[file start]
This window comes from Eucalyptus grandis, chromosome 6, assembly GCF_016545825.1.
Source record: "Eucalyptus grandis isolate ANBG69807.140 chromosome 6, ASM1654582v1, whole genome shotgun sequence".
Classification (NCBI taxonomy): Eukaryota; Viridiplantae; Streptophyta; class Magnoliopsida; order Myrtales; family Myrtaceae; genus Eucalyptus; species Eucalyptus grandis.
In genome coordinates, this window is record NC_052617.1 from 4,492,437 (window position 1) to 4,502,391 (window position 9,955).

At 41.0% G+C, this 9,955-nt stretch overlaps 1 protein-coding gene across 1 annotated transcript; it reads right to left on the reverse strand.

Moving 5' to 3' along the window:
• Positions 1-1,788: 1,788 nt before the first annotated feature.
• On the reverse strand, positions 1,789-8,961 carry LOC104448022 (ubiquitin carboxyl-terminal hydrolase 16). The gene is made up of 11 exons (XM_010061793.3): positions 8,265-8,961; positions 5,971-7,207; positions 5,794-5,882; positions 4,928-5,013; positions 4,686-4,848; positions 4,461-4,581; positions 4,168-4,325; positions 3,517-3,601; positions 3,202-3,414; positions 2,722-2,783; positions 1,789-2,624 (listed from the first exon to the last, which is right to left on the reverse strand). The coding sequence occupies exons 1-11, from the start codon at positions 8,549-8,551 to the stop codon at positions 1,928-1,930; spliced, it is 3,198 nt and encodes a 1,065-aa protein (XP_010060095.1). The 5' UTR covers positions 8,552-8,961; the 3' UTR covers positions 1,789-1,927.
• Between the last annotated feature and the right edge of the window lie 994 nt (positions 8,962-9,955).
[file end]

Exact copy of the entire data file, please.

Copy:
This window comes from Eucalyptus grandis, chromosome 6, assembly GCF_016545825.1.
Source record: "Eucalyptus grandis isolate ANBG69807.140 chromosome 6, ASM1654582v1, whole genome shotgun sequence".
Classification (NCBI taxonomy): Eukaryota; Viridiplantae; Streptophyta; class Magnoliopsida; order Myrtales; family Myrtaceae; genus Eucalyptus; species Eucalyptus grandis.
In genome coordinates, this window is record NC_052617.1 from 4,492,437 (window position 1) to 4,502,391 (window position 9,955).

At 41.0% G+C, this 9,955-nt stretch overlaps 1 protein-coding gene across 1 annotated transcript; it reads right to left on the reverse strand.

Moving 5' to 3' along the window:
• Positions 1-1,788: 1,788 nt before the first annotated feature.
• On the reverse strand, positions 1,789-8,961 carry LOC104448022 (ubiquitin carboxyl-terminal hydrolase 16). The gene is made up of 11 exons (XM_010061793.3): positions 8,265-8,961; positions 5,971-7,207; positions 5,794-5,882; positions 4,928-5,013; positions 4,686-4,848; positions 4,461-4,581; positions 4,168-4,325; positions 3,517-3,601; positions 3,202-3,414; positions 2,722-2,783; positions 1,789-2,624 (listed from the first exon to the last, which is right to left on the reverse strand). The coding sequence occupies exons 1-11, from the start codon at positions 8,549-8,551 to the stop codon at positions 1,928-1,930; spliced, it is 3,198 nt and encodes a 1,065-aa protein (XP_010060095.1). The 5' UTR covers positions 8,552-8,961; the 3' UTR covers positions 1,789-1,927.
• Between the last annotated feature and the right edge of the window lie 994 nt (positions 8,962-9,955).